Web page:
Monday 30 September 2013
A group of 10 members of the congregation of St Martin’s spent a long weekend as guests of Martin Luther Kirche in Berlin, the St Martin-in-the-Fields choir having paved the way three weeks before with their very successful tour. Thankfully, we were not asked to sing for our supper, or indeed anything else!
If asked to talk about our visit, the ten of us would probably come up with at least 20 different stories! Such was the variety of experiences we had between us. There were, however, several common elements most of us shared:
It was lovely getting to know others from the St Martin’s “team”, some of whom had, hitherto, simply been familiar faces across a crowded Hall.
Getting to share the warm, generous hospitality of our German hosts was marvellous. They cared for us all, meeting in full a variety of our personal needs and wishes. There was a poignant moment too, when we all shared time together in the church to commemorate Social Worker, Michael Kania, from Martin Luther’s, who died recently. He was well known to St Martin’s folk and his son, Marc, worked in the SMITF Bookshop last summer. The commemorative plaque has Tower Bridge on it, appropriately linking London & Berlin, to which he had contributed hugely through this exchange programme.
We were also privileged to learn from our hosts their views, based on their own experiences, about such topics as the Federal Election, which took place on the Sunday of our visit; the reunification of both East & West Berlin and Germany as a whole; and other contemporary issues including “immigration” and the nature of our two “multicultural/multi-ethnic cities”.
Participating in the Martin Luther Harvest Festival was a heart-warming occasion starting with breakfast in the church itself, followed by a large family congregation, in which the children played a lively part adding to the fruit and flowers on the altar and singing. The rest of the congregation then took up gifts for the homeless, like toothpaste, as well as food. The service was conducted in a delightfully informal manner by the two Lutheran pastors (one man and one woman) who mixed banter with each other and the congregation as well as more solemn prayers. The hymns, though in German, were familiar harvest favourites and one hardly needed a translation to interpret what words were being sung.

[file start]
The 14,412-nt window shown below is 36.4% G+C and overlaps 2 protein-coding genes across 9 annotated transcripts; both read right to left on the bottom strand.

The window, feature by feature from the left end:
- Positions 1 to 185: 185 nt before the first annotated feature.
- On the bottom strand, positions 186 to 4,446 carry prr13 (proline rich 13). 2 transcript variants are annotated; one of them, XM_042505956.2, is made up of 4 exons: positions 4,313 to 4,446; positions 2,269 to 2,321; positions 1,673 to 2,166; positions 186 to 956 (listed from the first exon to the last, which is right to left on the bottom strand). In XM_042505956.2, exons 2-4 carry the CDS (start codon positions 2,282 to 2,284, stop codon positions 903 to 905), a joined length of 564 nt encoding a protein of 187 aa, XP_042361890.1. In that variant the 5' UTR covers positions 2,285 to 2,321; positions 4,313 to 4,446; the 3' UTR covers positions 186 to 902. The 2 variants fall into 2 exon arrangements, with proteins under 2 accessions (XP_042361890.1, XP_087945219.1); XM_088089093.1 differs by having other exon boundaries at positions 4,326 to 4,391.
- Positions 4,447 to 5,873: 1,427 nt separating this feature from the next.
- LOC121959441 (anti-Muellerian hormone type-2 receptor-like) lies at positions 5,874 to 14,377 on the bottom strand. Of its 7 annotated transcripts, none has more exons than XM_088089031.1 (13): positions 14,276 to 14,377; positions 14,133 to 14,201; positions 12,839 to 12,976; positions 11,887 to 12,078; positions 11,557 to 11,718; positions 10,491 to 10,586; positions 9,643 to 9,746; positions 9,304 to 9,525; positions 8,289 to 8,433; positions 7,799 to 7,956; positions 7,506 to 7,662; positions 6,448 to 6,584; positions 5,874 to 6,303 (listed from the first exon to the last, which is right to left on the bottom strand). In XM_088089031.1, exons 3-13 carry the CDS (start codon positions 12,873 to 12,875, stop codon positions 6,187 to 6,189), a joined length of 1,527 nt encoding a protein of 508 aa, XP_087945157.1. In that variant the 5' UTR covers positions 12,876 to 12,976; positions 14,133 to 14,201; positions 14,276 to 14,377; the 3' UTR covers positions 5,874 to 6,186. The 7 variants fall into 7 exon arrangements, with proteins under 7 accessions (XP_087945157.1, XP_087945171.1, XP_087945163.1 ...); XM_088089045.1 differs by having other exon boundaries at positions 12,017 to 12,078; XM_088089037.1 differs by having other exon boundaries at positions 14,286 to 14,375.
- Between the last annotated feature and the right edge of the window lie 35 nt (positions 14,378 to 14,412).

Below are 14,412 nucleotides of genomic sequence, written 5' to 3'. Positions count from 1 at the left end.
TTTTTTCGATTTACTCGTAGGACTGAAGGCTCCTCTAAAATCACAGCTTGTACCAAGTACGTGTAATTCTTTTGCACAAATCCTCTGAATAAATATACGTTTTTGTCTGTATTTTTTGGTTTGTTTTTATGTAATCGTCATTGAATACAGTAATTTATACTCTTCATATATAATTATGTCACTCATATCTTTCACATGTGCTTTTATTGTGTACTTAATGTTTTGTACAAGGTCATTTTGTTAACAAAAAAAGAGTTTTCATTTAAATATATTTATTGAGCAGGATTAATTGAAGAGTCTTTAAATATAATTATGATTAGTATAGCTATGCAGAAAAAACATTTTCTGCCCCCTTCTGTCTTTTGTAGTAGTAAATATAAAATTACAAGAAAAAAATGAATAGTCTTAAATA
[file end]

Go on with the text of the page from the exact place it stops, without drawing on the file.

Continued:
We all had occasions to share activities and meals with our hosts, becoming temporary members of their family with conversations just like the ones we have at home.
In addition, most of us had times to “do our own thing”, either individually or with one or two others from the “team” &/or our hosts. We visited other parts of the city by public transport and walking.
Some of our number had been in Berlin recently. Others had not been for 40 or 50 years, when The Berlin Wall was a real dividing line separating East and West. “West Berlin” (surrounded as it was by “East Germany”) had been kept alive and part of “West Germany” by the Berlin Airlift, 1948-49. Today, with the re-unification of East & West, that all seems a long time ago – which it is! Templehof Airport, where the airlift landed, is now a large public park. This time, many of us who walked the city streets probably spent as much time in the East as we did in the West! It was interesting however, to hear some of our hosts explain that there was still a “mind-wall” between those brought up with different perspectives in East & West, including different views about the role of the state and even differences in details of language. The city and the country are still in a process of slowly growing together again.
Many of us were impressed by the way Berliners are “confronting their history”, especially of the past 80 years. This was exemplified by our group visit to the Deutsches Historisches Museum, which had mounted, together with other parts of the city, an exhibition entitled “Diversity destroyed” describing the experience of Berlin 1933-38. It highlighted the need for vigilance to preserve social & cultural tolerance, understanding, and an Inclusive society. Perhaps this highlights the common ground shared by both our churches.
Finally, a huge thank you to Marion Loerzer in Berlin for organising our programme there and to our hosts; and to Bob O’Dell at St Martin’s for preparing us for our visit. Without their dedication, imagination, and practical guidance, none of us would have shared these memorable experiences.